A Publication of WTVP

I’ve heard about “succession planning” for my business. Is it important, and where do I start?

There is an old business adage: The parent makes $1 million, the child makes $10 million, the grandchild loses $10 million and the great-grandchild owes $10 million. Too often this adage becomes reality when a business founder fails to adequately plan for who will succeed him or her when he or she retires, dies or decides to sell the company.

Think about it this way—succession planning can maximize the company’s value for the owner(s), provide security to key management and employment for the workers, all while preserving a community resource.

The key question to ask is, “If I’m no longer here, how will the business continue to operate?”

Start your business succession planning early. Five years in advance is good. Begin by sitting down with a succession-planning adviser, generally the business owner’s banker, along with his or her attorney and accountant. The adviser should outline the pros and cons of the many business and estate planning tools that can aid in transferring or selling the business. The more time you spend on succession planning, the smoother the transition process is likely to be.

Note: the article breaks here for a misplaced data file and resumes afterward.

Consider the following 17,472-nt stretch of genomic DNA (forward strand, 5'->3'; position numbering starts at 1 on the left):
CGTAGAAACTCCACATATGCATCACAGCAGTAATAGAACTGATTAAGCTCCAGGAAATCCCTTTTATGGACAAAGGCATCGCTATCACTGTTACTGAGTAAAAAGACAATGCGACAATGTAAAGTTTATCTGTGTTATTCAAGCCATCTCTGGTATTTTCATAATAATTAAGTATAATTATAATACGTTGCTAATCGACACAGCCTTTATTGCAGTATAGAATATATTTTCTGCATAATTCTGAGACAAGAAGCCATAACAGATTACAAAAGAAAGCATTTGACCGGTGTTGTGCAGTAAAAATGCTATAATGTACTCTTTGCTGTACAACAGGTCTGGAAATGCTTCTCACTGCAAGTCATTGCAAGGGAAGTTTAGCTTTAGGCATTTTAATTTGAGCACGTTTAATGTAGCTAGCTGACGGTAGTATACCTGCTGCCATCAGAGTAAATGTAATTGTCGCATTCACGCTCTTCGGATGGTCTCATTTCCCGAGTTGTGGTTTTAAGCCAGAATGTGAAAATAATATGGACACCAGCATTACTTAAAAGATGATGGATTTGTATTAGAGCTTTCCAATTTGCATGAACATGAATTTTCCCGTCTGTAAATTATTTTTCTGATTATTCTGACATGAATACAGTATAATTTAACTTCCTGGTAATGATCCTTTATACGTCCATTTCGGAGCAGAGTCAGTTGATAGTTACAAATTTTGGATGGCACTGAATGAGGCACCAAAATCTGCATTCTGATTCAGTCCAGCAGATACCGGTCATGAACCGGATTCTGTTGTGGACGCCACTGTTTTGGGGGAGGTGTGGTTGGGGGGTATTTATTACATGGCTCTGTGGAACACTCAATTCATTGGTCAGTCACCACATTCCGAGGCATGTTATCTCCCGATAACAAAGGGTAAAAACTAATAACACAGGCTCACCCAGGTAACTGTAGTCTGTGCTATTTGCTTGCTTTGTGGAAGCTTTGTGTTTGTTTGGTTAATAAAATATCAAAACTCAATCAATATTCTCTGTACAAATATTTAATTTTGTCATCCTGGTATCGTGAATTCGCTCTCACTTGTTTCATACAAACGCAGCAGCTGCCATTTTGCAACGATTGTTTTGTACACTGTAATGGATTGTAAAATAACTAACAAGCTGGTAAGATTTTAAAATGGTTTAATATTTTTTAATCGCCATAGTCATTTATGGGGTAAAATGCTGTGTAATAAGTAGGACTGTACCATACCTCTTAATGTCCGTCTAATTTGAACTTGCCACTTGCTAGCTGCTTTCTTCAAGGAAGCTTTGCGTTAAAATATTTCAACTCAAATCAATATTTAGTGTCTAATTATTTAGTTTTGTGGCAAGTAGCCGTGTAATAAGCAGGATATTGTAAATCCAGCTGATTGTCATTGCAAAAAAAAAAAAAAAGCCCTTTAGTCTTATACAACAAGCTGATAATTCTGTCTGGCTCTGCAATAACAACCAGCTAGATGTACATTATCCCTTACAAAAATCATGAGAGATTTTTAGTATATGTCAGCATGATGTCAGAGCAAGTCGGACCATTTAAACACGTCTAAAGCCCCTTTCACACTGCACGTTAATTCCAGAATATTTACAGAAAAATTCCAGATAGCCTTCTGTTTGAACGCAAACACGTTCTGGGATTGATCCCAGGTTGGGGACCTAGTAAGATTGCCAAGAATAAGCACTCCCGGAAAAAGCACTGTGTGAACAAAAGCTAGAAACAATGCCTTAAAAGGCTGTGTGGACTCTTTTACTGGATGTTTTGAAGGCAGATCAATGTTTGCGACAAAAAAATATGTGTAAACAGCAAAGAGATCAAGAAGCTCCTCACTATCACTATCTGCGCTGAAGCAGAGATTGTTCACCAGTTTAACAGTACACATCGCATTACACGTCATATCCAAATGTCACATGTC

Once the plan is complete, all of the players should know where they are going to end up when it is implemented. The end result is to have the right plan that will benefit your business, your family and your employees after you’re gone.

Then put agreements in writing. Succession and contingency plans, including obtaining insurance and establishing buy-sell agreements today, can help eliminate power struggles down the road should the unexpected happen.

Lastly, take the time to train your successors. How can you expect your successor to take over and run your business successfully if you haven’t spent any time training him or her? Your succession plan will have a much better chance of success if you work with your successor(s) for a year or two before you hand over the reins. For solo entrepreneurs, sharing decision making and teaching business skills to someone else can be difficult, but it’s definitely an effort that will pay big dividends for the business. iBi